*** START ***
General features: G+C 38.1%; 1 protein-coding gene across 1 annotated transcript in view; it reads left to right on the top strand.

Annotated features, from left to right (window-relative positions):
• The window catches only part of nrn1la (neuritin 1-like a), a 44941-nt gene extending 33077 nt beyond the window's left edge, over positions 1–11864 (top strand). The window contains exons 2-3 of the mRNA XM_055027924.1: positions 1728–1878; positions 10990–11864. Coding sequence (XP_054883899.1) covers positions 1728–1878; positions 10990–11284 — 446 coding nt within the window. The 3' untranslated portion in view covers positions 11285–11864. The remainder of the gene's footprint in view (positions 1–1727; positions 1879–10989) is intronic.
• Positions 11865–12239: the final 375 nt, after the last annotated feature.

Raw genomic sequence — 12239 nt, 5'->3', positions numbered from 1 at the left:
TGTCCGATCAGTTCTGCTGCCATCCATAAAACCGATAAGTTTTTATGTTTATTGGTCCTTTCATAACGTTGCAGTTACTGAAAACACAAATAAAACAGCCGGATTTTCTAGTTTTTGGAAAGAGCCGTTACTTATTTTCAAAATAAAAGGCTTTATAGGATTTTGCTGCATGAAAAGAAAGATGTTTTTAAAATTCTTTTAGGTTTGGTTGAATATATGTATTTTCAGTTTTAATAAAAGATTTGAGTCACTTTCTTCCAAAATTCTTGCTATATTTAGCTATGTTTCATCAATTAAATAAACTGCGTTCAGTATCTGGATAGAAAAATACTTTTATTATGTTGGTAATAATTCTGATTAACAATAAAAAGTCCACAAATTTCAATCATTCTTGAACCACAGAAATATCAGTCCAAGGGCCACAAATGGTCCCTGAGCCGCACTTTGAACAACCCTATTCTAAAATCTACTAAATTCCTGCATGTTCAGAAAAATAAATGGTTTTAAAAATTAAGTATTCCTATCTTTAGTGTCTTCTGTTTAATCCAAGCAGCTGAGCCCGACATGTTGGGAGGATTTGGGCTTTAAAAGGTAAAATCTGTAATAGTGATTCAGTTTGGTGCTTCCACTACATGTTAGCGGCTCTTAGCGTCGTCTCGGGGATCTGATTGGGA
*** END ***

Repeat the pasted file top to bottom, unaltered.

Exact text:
General features: G+C 38.1%; 1 protein-coding gene across 1 annotated transcript in view; it reads left to right on the top strand.

Annotated features, from left to right (window-relative positions):
• The window catches only part of nrn1la (neuritin 1-like a), a 44941-nt gene extending 33077 nt beyond the window's left edge, over positions 1–11864 (top strand). The window contains exons 2-3 of the mRNA XM_055027924.1: positions 1728–1878; positions 10990–11864. Coding sequence (XP_054883899.1) covers positions 1728–1878; positions 10990–11284 — 446 coding nt within the window. The 3' untranslated portion in view covers positions 11285–11864. The remainder of the gene's footprint in view (positions 1–1727; positions 1879–10989) is intronic.
• Positions 11865–12239: the final 375 nt, after the last annotated feature.

Raw genomic sequence — 12239 nt, 5'->3', positions numbered from 1 at the left:
TGTCCGATCAGTTCTGCTGCCATCCATAAAACCGATAAGTTTTTATGTTTATTGGTCCTTTCATAACGTTGCAGTTACTGAAAACACAAATAAAACAGCCGGATTTTCTAGTTTTTGGAAAGAGCCGTTACTTATTTTCAAAATAAAAGGCTTTATAGGATTTTGCTGCATGAAAAGAAAGATGTTTTTAAAATTCTTTTAGGTTTGGTTGAATATATGTATTTTCAGTTTTAATAAAAGATTTGAGTCACTTTCTTCCAAAATTCTTGCTATATTTAGCTATGTTTCATCAATTAAATAAACTGCGTTCAGTATCTGGATAGAAAAATACTTTTATTATGTTGGTAATAATTCTGATTAACAATAAAAAGTCCACAAATTTCAATCATTCTTGAACCACAGAAATATCAGTCCAAGGGCCACAAATGGTCCCTGAGCCGCACTTTGAACAACCCTATTCTAAAATCTACTAAATTCCTGCATGTTCAGAAAAATAAATGGTTTTAAAAATTAAGTATTCCTATCTTTAGTGTCTTCTGTTTAATCCAAGCAGCTGAGCCCGACATGTTGGGAGGATTTGGGCTTTAAAAGGTAAAATCTGTAATAGTGATTCAGTTTGGTGCTTCCACTACATGTTAGCGGCTCTTAGCGTCGTCTCGGGGATCTGATTGGGA